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Frequently Asked Questions
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On Personal Matters
A: Maybe! A few years ago, Disney optioned the film rights and had producers and talent attached, including Miley Cyrus to star. That option has since lapsed. But maybe someday!
A: \ˈta-mə-nē\ It is pronounced the same as "Tammany" in Tammany Hall.
It does not rhyme with Armani. With his dark hair and olive complexion, Tamani might look vaguely Mediterranean, but that is not where he gets his name. :)
A: I think that is always the most FA of the FAQs for authors.
For Wings, I actually decided one day that I wanted to write a YA about faeries, but I didn't want to rehash well-used faerie archetypes (to find out how I escaped those archetypes, you'll just have to read Wings!). So I came up with the basic idea after a long night of bad sleep (and I was seven and a half months pregnant at the time, so bad sleep was not uncommon) and my husband and I bounced the idea around for a couple of days and built up a fairly extensive mythology. Then we started doing the what-ifs and eventually came up with a fun story.
Which maybe fails to answer the question directly, but there you have it. I get my ideas from the same place as everyone else. And I'm not going to let my husband hijack this question to give a philosophical lecture on the nature of ideas!
A: Reading, reading, reading, and reading. I wanted to do what the authors of books I loved had done!
A: I've been writing stories for as long as I can remember! In college, I mostly wrote short stories. I began my first serious attempt at a novel in 2002. The first time I truly "completed" a book was in 2005. I finished my first publishable book in 2007. :)
A: Um, is it bad to say I didn't know for sure until the moment I had a deal? I knew I wanted to be a writer the morning I woke up with the idea for the first book I ever wrote. But the morning I got the call from my agent that we had interest in Wings, I had just convinced myself that after years of trying, I needed to give up; I had done everything I could and it was never going to happen. Go figure.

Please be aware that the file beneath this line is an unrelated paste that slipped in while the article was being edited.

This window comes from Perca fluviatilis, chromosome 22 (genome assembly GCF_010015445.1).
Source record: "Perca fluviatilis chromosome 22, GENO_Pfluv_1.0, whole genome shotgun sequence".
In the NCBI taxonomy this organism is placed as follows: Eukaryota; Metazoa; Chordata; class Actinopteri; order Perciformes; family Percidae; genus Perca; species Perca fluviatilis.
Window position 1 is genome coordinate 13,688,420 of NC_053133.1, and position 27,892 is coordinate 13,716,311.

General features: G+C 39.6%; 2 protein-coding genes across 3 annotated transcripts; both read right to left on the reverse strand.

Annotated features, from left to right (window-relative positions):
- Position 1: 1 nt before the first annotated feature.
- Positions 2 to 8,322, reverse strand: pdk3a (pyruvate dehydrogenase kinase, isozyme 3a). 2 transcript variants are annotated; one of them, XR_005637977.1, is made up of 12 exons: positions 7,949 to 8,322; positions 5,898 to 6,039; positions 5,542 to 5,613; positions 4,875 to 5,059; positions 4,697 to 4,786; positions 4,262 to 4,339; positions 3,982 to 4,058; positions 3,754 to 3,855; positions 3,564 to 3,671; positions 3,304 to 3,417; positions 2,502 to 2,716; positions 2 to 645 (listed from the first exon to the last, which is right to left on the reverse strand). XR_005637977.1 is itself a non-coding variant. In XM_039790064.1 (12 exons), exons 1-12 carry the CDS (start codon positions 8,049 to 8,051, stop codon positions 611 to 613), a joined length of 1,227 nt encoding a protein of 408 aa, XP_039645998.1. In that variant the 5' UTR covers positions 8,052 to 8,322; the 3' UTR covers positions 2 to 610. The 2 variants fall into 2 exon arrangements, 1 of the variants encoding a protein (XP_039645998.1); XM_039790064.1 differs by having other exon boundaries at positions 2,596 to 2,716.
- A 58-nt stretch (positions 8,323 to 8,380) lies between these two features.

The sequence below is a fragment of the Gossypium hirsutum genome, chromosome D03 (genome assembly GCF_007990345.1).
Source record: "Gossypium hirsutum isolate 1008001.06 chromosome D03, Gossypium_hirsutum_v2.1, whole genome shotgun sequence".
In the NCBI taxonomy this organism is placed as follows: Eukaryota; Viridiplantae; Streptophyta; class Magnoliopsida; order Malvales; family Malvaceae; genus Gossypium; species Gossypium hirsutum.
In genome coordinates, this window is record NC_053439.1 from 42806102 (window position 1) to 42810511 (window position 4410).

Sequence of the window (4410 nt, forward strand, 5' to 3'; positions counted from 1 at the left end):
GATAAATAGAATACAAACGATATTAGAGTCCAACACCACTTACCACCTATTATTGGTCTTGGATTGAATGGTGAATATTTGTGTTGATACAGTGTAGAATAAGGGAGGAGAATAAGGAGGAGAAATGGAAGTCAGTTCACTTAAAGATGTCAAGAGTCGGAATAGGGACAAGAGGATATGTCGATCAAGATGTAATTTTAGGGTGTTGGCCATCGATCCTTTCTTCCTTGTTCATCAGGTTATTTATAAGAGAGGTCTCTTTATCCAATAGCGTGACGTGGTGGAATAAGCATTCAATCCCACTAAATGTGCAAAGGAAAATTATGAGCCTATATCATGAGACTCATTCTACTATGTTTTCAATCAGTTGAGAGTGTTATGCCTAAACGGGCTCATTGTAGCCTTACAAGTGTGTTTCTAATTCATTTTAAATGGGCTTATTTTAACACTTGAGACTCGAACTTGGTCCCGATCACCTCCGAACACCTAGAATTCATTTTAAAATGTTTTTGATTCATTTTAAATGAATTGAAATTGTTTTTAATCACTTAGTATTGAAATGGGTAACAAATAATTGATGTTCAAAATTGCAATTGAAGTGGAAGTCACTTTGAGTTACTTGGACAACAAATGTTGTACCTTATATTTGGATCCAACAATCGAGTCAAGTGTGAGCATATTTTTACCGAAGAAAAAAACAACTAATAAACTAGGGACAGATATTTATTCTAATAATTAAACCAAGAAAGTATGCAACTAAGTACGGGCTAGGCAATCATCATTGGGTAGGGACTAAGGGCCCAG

A: I write in my office! Or at the kitchen table. I try to spend 4-6 hours per day writing.
Q: Describe your writing process. Do you plot/outline? How many drafts do you usually go through before you have something ready to submit to your agent/editor? How long does it usually take you to write a book?
A: I generally plot in my head. I don't like to do outlines, although I have in the past. I write linearly, from the beginning to the end. I learned from experience that going through and writing all of the most exciting parts first was a bad idea!
For Wings I went through five or six drafts before I showed it to my agent. She and I did a few rounds of edits before sending it out to editors. But working with my agent and my editor on Wings has already improved my writing habits tremendously, so while editing is still a work-intensive process it is already less work than it used to be.
From start to finish it takes me from four to ten months to write a book.
A: Both. I let the general plot flow, but there is a lot of research involved in the little things. I tend do do my research as I go along because otherwise I get all the fun imagination stuff down and then have to go back and do all the research. If I do it as I go, I get a nice even mix.
For Wings I did a lot of research of the geography and topography of Northern California and Crescent City, where my book is set. I also read a lot of faerie lore and did research on Aurthurian legends and stories about Avalon. For the sequel I am doing a lot of research on herbs and ecology as well as homeopathics and naturopathy.
A: I have never dealt with writer's block. *knock on wood* I do jog along my creativity by bouncing ideas off of my husband, who has fabulous ideas. Also, I often get great ideas when I am in the shower. Weird but true! So I guess if I did have writer's block I would take a long shower and then talk book with my husband.
A: Honestly? I think it is fifty-fifty and that a super big helping on either side can tip the scale. I know authors who can roll prose off like nobody's business and they don't have to work quite as hard. I also know authors who work their tails off for every word they write, but they work and work and work and they make it, too.
Personally, I think mine skews about 40-60... with the 60 being sweat. ;)
A: Well, the rough draft of one of my manuscripts was 66,000 words with a target length of about 75,000. I expected to change no less than 20,000 of those words.
So yeah, generally quite rough... although it does vary.
Q: I have heard you talk about Absolute Write and beta readers. Did you ever get comments that were totally conflicting (some loved it and some didn't)? If so, how did you go about sorting them out?
A: I really love Absolute Write as well as the BlueBoards. But because the people on there are essentially strangers, I don't generally ask them to beta anything but my query letter. I have in the past, but I play things closer to my chest these days.
For beta readers for my whole book, I use my family--mainly my two sisters since they are close to my target audience demographic--and some girls in my neighborhood who are excellent readers. If the feedback I get is conflicting, then I use my judgment and make the call on what, if anything, I am going to change. But if their feedback is pretty uniform, I have learned to listen and edit accordingly.
A: Best compliment I have ever received about my writing came from my editor, Tara Weikum. She told me my writing was "compulsively readable."